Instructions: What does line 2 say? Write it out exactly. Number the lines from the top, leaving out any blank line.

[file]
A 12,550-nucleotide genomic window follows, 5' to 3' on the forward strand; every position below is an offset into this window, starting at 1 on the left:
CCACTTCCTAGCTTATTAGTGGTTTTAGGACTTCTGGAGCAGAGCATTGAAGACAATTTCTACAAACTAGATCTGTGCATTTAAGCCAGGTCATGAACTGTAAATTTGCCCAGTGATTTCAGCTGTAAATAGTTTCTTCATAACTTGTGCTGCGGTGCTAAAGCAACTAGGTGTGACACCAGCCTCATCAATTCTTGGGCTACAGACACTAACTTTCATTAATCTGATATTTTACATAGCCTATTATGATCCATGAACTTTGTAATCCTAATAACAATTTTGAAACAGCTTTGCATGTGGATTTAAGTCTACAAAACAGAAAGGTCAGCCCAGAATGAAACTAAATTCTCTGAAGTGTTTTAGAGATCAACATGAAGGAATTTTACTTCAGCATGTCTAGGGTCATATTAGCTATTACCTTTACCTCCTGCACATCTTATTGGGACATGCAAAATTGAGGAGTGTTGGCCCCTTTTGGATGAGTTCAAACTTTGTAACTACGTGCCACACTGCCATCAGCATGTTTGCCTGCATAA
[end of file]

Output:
CCACTTCCTAGCTTATTAGTGGTTTTAGGACTTCTGGAGCAGAGCATTGAAGACAATTTCTACAAACTAGATCTGTGCATTTAAGCCAGGTCATGAACTGTAAATTTGCCCAGTGATTTCAGCTGTAAATAGTTTCTTCATAACTTGTGCTGCGGTGCTAAAGCAACTAGGTGTGACACCAGCCTCATCAATTCTTGGGCTACAGACACTAACTTTCATTAATCTGATATTTTACATAGCCTATTATGATCCATGAACTTTGTAATCCTAATAACAATTTTGAAACAGCTTTGCATGTGGATTTAAGTCTACAAAACAGAAAGGTCAGCCCAGAATGAAACTAAATTCTCTGAAGTGTTTTAGAGATCAACATGAAGGAATTTTACTTCAGCATGTCTAGGGTCATATTAGCTATTACCTTTACCTCCTGCACATCTTATTGGGACATGCAAAATTGAGGAGTGTTGGCCCCTTTTGGATGAGTTCAAACTTTGTAACTACGTGCCACACTGCCATCAGCATGTTTGCCTGCATAA